Carter got it, after a 225 at-bat home run drought, in the second inning against Al Nipper, perhaps just the right pitcher at the right time, given that Carter hit two home runs against Nipper in Game 4 of the 1986 World Series.

“The monkey is finally off my back,” Carter said.

As for the Mets, they trailed 6-4 in the ninth inning of an ugly game that would have likely merited a team meeting had Kevin McReynolds not hit a game-winning grand slam against Cubs closer Goose Gossage with the Mets down to their last out. McReynolds said afterwards that he was just trying to put the ball in play. He did, crushing one to straightaway center.

“Fortunately nobody could make a play on it,” McReynolds said.

My favorite stat: Know how Stan Musial had 1,815 hits at home and 1,815 hits on the road? Gary Carter had 162 home runs at home and 162 home runs on the road.

The rest of the list ...

No. 76 to 80 can be found here
No. 71 to 75 can be found here 
No. 66 to 70 can be found here 
No. 61 to 65 can be found here
No. 56 to 60 can be found here
No. 51 to 55 can be found here
No. 46 to 50 can be found here
No. 41 to 45 can be found here 
No. 36 to 40 can be found here

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Alright, so it's 2 days later and the challenge for me now, after reading through about a dozen game stories and listening to talk radio, is to provide a fresh perspective on walk-off #324. If you're going to be a serious reader of this blog, you know what happened already, so let's look at what made this particular walk-off stand out.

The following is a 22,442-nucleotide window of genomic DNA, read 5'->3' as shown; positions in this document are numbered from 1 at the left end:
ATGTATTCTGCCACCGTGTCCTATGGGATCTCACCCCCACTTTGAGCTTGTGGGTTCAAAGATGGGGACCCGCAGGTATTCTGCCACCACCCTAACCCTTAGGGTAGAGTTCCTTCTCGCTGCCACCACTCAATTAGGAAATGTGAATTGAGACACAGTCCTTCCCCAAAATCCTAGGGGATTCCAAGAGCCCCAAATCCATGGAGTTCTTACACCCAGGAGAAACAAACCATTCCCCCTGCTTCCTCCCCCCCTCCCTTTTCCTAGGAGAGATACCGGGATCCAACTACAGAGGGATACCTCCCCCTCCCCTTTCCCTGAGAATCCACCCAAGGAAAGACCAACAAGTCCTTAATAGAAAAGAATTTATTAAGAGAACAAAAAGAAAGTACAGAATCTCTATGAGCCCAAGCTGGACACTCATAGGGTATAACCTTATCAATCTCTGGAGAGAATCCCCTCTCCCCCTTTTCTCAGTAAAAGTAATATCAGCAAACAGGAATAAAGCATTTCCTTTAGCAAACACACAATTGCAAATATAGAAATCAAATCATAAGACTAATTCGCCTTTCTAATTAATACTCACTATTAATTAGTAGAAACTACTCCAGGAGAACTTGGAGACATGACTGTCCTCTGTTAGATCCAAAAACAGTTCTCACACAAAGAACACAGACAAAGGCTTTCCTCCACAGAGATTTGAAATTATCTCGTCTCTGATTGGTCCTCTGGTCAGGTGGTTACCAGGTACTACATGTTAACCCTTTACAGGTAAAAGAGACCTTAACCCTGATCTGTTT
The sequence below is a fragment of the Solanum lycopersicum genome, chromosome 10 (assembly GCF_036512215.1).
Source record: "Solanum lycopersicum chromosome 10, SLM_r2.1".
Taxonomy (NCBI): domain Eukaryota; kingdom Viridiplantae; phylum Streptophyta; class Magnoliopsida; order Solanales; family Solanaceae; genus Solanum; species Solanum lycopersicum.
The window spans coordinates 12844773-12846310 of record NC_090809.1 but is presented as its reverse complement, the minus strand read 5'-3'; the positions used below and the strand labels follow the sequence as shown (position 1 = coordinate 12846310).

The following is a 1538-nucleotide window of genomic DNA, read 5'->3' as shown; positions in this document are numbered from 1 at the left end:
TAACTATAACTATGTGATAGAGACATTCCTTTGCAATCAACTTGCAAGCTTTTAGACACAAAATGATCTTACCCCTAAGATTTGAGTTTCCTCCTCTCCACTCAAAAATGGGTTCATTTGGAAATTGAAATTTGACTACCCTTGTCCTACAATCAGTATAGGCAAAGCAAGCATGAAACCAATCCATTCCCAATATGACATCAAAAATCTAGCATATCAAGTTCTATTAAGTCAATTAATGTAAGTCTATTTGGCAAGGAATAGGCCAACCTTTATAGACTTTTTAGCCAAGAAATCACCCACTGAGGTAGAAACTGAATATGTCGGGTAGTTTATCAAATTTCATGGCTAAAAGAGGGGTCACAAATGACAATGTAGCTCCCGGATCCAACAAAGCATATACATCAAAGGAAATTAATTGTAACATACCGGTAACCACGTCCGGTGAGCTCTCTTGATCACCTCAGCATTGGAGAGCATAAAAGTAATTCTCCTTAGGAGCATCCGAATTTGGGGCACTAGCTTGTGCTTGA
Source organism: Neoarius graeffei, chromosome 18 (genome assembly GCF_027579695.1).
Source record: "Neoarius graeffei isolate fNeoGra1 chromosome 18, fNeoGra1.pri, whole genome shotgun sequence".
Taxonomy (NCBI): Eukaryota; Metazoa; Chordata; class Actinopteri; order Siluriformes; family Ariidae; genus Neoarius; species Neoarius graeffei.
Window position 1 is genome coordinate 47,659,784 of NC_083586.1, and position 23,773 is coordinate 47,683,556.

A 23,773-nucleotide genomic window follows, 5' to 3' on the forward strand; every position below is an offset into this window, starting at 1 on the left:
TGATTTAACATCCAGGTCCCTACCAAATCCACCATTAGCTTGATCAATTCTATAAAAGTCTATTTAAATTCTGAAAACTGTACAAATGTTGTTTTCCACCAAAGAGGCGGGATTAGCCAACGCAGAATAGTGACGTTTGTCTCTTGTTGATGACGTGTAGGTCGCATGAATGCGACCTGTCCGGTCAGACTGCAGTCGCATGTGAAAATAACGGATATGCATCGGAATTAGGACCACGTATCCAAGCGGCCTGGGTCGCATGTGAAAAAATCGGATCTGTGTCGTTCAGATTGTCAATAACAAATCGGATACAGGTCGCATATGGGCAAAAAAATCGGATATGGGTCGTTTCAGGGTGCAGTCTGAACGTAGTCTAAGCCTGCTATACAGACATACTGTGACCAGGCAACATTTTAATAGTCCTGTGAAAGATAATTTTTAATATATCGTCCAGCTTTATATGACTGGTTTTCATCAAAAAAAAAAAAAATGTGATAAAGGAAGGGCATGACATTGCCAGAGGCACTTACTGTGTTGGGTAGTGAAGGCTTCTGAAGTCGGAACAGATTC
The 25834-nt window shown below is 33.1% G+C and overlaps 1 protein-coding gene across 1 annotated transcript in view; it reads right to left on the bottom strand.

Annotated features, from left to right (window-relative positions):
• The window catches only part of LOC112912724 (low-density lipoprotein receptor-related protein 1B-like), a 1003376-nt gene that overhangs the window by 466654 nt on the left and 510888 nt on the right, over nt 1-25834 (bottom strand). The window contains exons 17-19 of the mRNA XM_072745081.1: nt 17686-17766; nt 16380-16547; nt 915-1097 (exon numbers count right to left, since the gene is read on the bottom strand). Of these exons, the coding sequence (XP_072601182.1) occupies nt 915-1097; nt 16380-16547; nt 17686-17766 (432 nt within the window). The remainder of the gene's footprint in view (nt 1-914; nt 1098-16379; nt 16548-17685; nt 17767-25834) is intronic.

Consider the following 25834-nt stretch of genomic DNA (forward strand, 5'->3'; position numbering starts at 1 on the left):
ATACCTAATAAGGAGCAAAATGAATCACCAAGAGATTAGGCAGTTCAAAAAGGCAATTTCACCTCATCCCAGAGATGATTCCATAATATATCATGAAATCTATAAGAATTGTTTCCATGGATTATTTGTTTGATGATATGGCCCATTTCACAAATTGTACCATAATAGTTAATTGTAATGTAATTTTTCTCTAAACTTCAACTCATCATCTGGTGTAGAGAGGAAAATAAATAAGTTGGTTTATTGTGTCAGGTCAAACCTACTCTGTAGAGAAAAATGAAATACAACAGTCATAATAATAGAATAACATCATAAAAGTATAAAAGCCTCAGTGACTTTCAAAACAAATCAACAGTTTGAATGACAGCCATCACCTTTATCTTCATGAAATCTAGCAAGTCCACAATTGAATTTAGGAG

It would seem that the place to start is with the idea that everything broke just right on both sides of the ball. Particularly, I'm talking about Carlos Beltran's catch in the 7th inning, where he went over the center field fence to rob Jose Molina of a home run. Every no-hitter seems to have one defensive gem that makes it possible and perhaps that's true of great walk-off moments as well (We'll be looking into that!)

Marlon Anderson's home run required a remarkable combination of events. It was only the sixth inside-the-park home run at Shea Stadium by a Met and the first since Darryl Strawberry in 1989. It required that…